But Alaghband says that he never ultimately used PARSA as a conduit for his donation; instead, he made his contribution directly to the Saban Center. He says the amount given was “far less” than $900,000 but declined to specify how much. Furthermore, he insisted, the money wasn’t earmarked for any specific project or research use. “Our donation went to the Saban Center and they had full discretion as to what to do with it,” Alaghband said. “Martin Indyk had discretion over the use of the funds.”
Indyk, who headed the Saban Center from 2002 to 2013, is today the vice president and director for foreign policy at Brookings. He also served— twice—as U.S. ambassador to Israel under the Clinton administration. In 2013, Secretary of State John Kerry named Indyk the U.S. envoy to the Middle East.
“When we took the donation nobody knew there were any problems with Alaghband,” David Nassar, the vice president of communications for Brookings, told The Daily Beast, speaking on behalf of the think tank. Nassar also specified that the donation came from Balli Group bank accounts, not from Alaghband’s personal accounts. (Full disclosure: Daily Beast Executive Editor Noah Shachtman previously did work as a non-resident fellow in Brookings’ foreign policy division.)
A former Brookings staffer with direct knowledge of the donation told The Daily Beast that, on the contrary, Alaghband’s problems with the U.S. government were known to the think tank at the time and that the money helped finance the work of Suzanne Maloney, a former State Department policy adviser and Republican advocate of U.S.-Iranian rapprochement.
Nassar told The Daily Beast that the suggestion that Alaghband’s donation was intended to bolster Maloney’s pro-rapprochement research was false. “The money was general funding for the Persian Gulf Initiative and not directed at any particular issue or any particular scholar,” he said. Nevertheless, the Persian Gulf Initiative was a program run by the Saban Center and Maloney worked on it.
Maloney is married to Ray Takeyh, an Iran scholar who served in the Obama White House in 2009 and who, during that period, was one of the lead advocates of engagement with Tehran.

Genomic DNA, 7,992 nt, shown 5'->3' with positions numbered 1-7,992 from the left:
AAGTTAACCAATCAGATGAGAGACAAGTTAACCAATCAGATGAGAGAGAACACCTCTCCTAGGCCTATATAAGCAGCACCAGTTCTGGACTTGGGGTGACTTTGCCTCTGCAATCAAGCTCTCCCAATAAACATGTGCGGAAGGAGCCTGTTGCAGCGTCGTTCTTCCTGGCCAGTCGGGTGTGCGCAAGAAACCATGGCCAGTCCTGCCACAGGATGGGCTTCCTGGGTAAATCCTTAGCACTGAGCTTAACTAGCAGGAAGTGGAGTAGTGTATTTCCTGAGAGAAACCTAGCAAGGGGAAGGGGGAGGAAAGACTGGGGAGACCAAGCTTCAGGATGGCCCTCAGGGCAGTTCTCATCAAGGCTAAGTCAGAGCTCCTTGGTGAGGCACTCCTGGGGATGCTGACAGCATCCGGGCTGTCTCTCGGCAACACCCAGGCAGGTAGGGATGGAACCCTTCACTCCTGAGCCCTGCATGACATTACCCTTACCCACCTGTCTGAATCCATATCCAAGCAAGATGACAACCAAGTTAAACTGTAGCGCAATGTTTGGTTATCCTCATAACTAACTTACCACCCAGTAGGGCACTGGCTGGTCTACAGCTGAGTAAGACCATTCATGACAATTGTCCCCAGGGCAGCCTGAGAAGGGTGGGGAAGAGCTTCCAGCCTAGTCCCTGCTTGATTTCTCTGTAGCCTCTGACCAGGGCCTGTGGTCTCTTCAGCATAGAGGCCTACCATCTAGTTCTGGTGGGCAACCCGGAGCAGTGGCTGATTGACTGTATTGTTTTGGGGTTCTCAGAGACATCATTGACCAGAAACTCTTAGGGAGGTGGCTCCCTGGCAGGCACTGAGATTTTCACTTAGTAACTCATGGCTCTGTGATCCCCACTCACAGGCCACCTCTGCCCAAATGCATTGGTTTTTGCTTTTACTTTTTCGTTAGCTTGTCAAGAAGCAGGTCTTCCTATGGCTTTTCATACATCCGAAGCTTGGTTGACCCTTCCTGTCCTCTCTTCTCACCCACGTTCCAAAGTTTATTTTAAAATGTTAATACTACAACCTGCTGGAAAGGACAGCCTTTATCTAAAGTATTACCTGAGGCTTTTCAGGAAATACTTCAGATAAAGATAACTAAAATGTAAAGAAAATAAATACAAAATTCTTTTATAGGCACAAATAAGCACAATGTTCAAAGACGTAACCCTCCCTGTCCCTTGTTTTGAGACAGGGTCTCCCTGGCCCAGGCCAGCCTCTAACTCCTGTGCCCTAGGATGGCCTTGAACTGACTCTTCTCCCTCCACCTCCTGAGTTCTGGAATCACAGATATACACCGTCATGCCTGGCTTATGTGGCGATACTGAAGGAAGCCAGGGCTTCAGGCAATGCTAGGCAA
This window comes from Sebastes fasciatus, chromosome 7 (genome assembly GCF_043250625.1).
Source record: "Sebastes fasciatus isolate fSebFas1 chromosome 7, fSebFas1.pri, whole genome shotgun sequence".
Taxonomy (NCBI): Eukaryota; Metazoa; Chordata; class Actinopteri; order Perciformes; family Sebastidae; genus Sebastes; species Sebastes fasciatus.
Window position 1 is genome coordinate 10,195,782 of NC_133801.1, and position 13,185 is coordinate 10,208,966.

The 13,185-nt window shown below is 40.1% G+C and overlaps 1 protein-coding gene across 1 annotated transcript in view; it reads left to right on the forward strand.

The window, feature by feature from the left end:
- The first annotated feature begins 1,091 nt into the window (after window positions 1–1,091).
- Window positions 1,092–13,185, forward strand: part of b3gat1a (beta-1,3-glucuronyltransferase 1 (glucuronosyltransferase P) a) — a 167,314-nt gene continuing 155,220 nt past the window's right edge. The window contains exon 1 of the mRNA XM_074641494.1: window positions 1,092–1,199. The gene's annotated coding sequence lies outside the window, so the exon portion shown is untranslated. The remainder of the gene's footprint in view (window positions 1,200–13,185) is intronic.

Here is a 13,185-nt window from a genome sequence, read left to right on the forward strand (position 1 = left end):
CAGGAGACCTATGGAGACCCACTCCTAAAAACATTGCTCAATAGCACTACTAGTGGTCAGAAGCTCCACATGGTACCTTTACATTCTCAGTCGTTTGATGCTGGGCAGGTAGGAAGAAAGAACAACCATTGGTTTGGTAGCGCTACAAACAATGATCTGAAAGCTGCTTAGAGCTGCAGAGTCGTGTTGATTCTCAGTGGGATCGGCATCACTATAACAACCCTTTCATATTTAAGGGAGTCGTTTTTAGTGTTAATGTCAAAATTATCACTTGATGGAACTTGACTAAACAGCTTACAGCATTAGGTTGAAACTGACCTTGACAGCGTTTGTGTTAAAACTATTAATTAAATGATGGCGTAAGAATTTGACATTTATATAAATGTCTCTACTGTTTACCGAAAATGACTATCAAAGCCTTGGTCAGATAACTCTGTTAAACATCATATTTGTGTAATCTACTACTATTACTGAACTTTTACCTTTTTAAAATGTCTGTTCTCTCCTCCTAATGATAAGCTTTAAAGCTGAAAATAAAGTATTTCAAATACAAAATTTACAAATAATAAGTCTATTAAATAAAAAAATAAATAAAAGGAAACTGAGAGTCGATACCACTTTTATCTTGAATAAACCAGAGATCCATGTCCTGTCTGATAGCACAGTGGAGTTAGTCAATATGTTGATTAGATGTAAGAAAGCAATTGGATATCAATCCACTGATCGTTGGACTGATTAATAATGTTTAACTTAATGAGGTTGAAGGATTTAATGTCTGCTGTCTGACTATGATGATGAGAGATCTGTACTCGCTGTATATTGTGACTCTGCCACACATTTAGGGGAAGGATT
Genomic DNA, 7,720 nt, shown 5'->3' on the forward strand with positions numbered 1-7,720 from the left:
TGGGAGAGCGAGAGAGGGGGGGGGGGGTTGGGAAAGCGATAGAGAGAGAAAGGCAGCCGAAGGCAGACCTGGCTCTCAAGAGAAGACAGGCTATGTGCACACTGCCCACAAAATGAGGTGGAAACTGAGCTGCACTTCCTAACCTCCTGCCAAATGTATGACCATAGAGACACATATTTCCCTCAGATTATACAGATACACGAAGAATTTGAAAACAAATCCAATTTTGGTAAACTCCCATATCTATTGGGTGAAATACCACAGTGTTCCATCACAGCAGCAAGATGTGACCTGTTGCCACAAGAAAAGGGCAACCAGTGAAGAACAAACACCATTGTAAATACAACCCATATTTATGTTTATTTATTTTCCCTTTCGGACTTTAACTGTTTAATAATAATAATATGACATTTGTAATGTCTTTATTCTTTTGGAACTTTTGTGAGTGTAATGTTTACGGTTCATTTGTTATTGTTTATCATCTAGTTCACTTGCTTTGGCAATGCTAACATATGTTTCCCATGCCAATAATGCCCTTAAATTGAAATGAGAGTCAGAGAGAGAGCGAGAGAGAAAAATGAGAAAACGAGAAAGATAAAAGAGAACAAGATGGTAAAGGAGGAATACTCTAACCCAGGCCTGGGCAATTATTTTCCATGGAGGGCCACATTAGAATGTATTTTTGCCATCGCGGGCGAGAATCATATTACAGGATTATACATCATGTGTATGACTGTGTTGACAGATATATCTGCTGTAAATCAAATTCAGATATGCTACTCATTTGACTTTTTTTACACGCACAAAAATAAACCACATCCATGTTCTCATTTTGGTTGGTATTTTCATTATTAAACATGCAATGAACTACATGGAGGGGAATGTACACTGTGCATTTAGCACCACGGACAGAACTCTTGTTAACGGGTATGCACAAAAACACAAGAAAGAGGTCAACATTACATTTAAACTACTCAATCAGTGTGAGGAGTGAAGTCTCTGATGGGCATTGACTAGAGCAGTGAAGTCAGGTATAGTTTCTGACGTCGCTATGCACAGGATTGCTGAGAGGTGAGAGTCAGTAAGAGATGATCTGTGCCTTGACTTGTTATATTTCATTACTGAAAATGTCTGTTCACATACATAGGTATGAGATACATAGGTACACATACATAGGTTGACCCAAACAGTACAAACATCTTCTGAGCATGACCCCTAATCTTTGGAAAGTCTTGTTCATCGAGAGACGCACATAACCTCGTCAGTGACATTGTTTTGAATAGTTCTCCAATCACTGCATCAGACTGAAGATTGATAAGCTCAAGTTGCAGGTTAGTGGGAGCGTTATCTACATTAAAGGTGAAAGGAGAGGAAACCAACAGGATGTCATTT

Since leaving the administration, Takeyh has emerged as a scathing critic of his former employer’s nuclear diplomacy. But in 2008, Maloney and Takeyh jointly published a 34-page white paper with the Saban Center titled, “Pathway to Coexistence: A New U.S. Policy toward Iran.” Arguing that the long-standing U.S. policy of containment “is actually obsolete because Iran is no longer an expansionist power,” they called not for a mere “policy shift but for a paradigm change” in Washington.
In many ways, the paper essentially forecasted the Obama administration’s approach to dealing with Iran, from the largely hands-off approach to Iran’s bloody 2009 Green Revolution to the present-day compromises on its nuclear program.
Alaghband’s legal troubles did not appear to affect his relationship with Brookings a year after Balli Aviation was hit by the U.S. Commerce Department with a temporary ban on his Iranian export business. In February 2009, he spoke at the U.S.-Islamic World Forum in Doha, where Brookings has another Middle East center, this one bankrolled by the Qatari government. The forum, in fact, was organized by the Saban Center on behalf of that government.
Alaghband, for his part, insists that he did nothing wrong, despite his company’s guilty plea.
“The settlement [with the Justice Department] was one under which we did not have to accept liability. We just agreed to make a payment and settle out of court,” he told The Daily Beast. “We had to establish a compliance program and do all of those things. The transactions we were engaged in was reviewed by and subject to a legal to a legal opinion both in the UK and U.S. about the compliance of with sanctions. We proceeded on this basis.”
The settlement also represented the largest civil penalty ever imposed by the Commerce Department’s Bureau of Industry and Security.
PARSA’s second-largest recipient of grants is the National Iranian American Council (NIAC), a Washington, D.C.-based lobby group close to the Iranian regime, which advocates an end to all U.S. sanctions on Iran. It received a total of $591,500 from the foundation. Alaghband’s brother, Hassan Alaghband, who is also the CEO of the Balli Group, spoke at a conference organized in Tehran by one of NIAC's founders in June 2007, at which he spoke about Western companies doing business in Iran and cited Balli’s client, Caterpillar, as a case study.
UPDATE 12/14/15: Alex Shirazi is a pseudonym for a well-known Iranian dissident who requested that The Daily Beast keep his identity concealed for fear of what might happen to his family in Iran in retaliation for this article. We regret not noting this earlier.
-- with additional reporting by Jackie Kucinich